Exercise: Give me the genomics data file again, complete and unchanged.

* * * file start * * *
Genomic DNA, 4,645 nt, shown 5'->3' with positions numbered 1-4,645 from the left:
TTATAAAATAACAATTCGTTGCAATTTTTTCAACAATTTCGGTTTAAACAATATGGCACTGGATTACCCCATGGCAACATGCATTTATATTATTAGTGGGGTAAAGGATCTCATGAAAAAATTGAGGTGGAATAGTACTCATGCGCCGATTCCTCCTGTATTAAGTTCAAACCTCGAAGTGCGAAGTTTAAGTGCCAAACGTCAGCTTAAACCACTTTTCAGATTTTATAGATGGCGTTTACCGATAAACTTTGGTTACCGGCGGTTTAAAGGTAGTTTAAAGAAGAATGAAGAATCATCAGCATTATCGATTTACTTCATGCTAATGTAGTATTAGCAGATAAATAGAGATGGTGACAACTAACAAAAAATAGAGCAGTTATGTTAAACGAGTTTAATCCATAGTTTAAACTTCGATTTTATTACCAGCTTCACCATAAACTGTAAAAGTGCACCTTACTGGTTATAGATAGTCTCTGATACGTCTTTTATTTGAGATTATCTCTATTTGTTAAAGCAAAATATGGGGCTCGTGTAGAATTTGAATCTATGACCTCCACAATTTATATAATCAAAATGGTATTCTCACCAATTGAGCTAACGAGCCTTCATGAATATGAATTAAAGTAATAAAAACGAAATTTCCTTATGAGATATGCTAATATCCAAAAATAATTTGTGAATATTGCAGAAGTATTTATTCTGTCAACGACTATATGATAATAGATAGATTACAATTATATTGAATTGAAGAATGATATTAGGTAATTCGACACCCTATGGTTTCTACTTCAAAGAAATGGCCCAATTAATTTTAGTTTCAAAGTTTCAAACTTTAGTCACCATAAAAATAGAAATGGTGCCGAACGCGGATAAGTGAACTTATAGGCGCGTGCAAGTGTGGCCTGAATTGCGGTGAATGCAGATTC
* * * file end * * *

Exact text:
Genomic DNA, 4,645 nt, shown 5'->3' with positions numbered 1-4,645 from the left:
TTATAAAATAACAATTCGTTGCAATTTTTTCAACAATTTCGGTTTAAACAATATGGCACTGGATTACCCCATGGCAACATGCATTTATATTATTAGTGGGGTAAAGGATCTCATGAAAAAATTGAGGTGGAATAGTACTCATGCGCCGATTCCTCCTGTATTAAGTTCAAACCTCGAAGTGCGAAGTTTAAGTGCCAAACGTCAGCTTAAACCACTTTTCAGATTTTATAGATGGCGTTTACCGATAAACTTTGGTTACCGGCGGTTTAAAGGTAGTTTAAAGAAGAATGAAGAATCATCAGCATTATCGATTTACTTCATGCTAATGTAGTATTAGCAGATAAATAGAGATGGTGACAACTAACAAAAAATAGAGCAGTTATGTTAAACGAGTTTAATCCATAGTTTAAACTTCGATTTTATTACCAGCTTCACCATAAACTGTAAAAGTGCACCTTACTGGTTATAGATAGTCTCTGATACGTCTTTTATTTGAGATTATCTCTATTTGTTAAAGCAAAATATGGGGCTCGTGTAGAATTTGAATCTATGACCTCCACAATTTATATAATCAAAATGGTATTCTCACCAATTGAGCTAACGAGCCTTCATGAATATGAATTAAAGTAATAAAAACGAAATTTCCTTATGAGATATGCTAATATCCAAAAATAATTTGTGAATATTGCAGAAGTATTTATTCTGTCAACGACTATATGATAATAGATAGATTACAATTATATTGAATTGAAGAATGATATTAGGTAATTCGACACCCTATGGTTTCTACTTCAAAGAAATGGCCCAATTAATTTTAGTTTCAAAGTTTCAAACTTTAGTCACCATAAAAATAGAAATGGTGCCGAACGCGGATAAGTGAACTTATAGGCGCGTGCAAGTGTGGCCTGAATTGCGGTGAATGCAGATTC